However, nature is wiser than man, and man when he learns to work with nature becomes wiser by understanding his relative ignorance.
With the looming reality of peak oil, inevitable changes to the way things have been will follow, it then calls upon the greater humanity within each of us to reach out and strive for new goals, new potentiality and new possibilities for the world to be shared by our grandchildren.
I for one would have loved to experience the celebration of Purim, for beyond the specific differences of our many faiths there are simple, undeniable truths ... we're all just families. Families that make communities. Mothers, Fathers, Aunts, Uncles, Brothers, Sisters, young and old, all enjoying the gift of sharing the last drop of water, the last crumb of bread and the greater part of ourselves in an often unconscious offering to life itself.

Here's a toast to the past, the present and the future.
May we learn from our past, be present in each moment and find harmony in our shared future by embracing the richness of our diversity.

With Love

Martin

http://permaculture.org.au/2007/03/01/greening-the-desert-now-on-youtube/

Avraham B said...

To Marcello: I think you'll publish this because not doing so would prove everything I say, and I don't think you want that.
To anyone besides Marcello reading this: I am the young writer he wrote about.

When we first spoke about your coming to Neve Daniel to meet some of my friends, you said you wanted to get an equal and unbiased view of the situation. Amazingly, I believed you, and in fact defended you to others. They told me that, same as every other western writer you had a preconceived position and you were just fishing for 'evidence' to support it. To my shame, I told them you really did want the truth and to give you a chance, and, for my sake, they did.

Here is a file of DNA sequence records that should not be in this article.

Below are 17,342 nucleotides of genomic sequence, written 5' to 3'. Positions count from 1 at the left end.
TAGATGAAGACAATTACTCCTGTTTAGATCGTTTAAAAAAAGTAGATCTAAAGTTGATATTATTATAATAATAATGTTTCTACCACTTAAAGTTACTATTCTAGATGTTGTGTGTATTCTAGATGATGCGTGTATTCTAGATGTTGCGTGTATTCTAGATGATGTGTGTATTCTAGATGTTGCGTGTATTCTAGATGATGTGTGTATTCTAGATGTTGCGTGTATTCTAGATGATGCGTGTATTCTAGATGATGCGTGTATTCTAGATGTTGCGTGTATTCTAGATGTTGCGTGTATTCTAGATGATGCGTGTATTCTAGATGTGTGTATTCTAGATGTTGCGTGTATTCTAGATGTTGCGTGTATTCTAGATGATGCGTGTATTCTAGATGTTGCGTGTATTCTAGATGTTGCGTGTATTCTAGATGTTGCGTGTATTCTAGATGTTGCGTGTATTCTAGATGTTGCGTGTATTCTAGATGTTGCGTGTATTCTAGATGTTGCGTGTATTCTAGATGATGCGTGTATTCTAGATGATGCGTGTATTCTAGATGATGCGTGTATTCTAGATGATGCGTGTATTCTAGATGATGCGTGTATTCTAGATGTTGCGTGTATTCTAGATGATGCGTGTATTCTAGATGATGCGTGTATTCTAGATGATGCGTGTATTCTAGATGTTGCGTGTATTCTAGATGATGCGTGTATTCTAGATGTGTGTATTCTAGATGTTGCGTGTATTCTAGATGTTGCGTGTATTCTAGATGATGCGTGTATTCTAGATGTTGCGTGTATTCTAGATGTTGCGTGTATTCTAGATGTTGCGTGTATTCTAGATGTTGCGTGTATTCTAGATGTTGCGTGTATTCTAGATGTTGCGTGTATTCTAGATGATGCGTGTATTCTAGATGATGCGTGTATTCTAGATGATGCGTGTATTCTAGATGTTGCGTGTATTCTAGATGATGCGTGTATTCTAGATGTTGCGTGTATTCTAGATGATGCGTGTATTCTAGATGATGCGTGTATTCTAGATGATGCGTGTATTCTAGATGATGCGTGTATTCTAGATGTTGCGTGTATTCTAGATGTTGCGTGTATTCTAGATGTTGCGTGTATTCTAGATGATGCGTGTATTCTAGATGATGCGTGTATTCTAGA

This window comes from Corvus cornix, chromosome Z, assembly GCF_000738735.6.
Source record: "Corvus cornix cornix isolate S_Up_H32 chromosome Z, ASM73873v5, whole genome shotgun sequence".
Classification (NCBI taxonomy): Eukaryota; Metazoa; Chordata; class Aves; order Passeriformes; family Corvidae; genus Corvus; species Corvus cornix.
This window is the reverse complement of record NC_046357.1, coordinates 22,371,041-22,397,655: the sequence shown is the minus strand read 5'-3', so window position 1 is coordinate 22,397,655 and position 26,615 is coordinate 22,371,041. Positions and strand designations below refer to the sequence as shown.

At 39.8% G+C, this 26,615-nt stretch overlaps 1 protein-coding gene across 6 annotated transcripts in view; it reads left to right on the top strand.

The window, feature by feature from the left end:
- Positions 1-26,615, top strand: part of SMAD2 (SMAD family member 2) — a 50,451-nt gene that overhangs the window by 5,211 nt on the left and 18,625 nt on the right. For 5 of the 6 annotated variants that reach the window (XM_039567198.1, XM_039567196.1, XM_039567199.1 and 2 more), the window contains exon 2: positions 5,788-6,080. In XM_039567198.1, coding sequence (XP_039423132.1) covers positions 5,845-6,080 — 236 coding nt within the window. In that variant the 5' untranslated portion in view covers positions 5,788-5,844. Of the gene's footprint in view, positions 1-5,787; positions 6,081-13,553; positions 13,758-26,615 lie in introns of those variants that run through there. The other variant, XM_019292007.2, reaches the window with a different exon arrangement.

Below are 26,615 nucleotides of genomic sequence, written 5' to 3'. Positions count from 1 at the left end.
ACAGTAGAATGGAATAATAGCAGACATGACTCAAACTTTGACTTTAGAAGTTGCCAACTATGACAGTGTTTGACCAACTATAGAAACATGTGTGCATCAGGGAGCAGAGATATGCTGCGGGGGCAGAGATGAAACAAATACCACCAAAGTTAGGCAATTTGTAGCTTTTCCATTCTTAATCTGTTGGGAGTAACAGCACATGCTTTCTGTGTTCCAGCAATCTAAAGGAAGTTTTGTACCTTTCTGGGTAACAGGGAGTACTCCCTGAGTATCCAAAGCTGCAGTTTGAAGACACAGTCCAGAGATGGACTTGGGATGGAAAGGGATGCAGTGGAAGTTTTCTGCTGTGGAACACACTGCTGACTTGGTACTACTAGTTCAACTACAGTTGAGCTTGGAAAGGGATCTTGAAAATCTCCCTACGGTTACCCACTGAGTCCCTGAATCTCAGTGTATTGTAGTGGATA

I suppose if I get down to it I knew you weren't going to be swayed by anything you experienced here. I suppose I was just hoping that experiencing the natural and overflowing warmth and hospitality of my friends here would put a tiny scratch in your armour and perhaps make what you wrote slightly less than a full out attack on us.

All that you wrote about the Jews not belonging here and us stealing the land, I expected, and to be honest it doesn't bother me so much. After all, I can just add you to the very long list of writers who have it in for the Jews.

What I am absolutely livid about though is this:

"If violent jihadists represent extremism on the Palestinian side of the equation, than the settlers represent extremism on the Israeli side. I have always believed this."

I am shocked and hurt that you can even think to compare me and my friends, simply on the basis of our geographical choice of residence, to people who purposely murder women and children for political gain.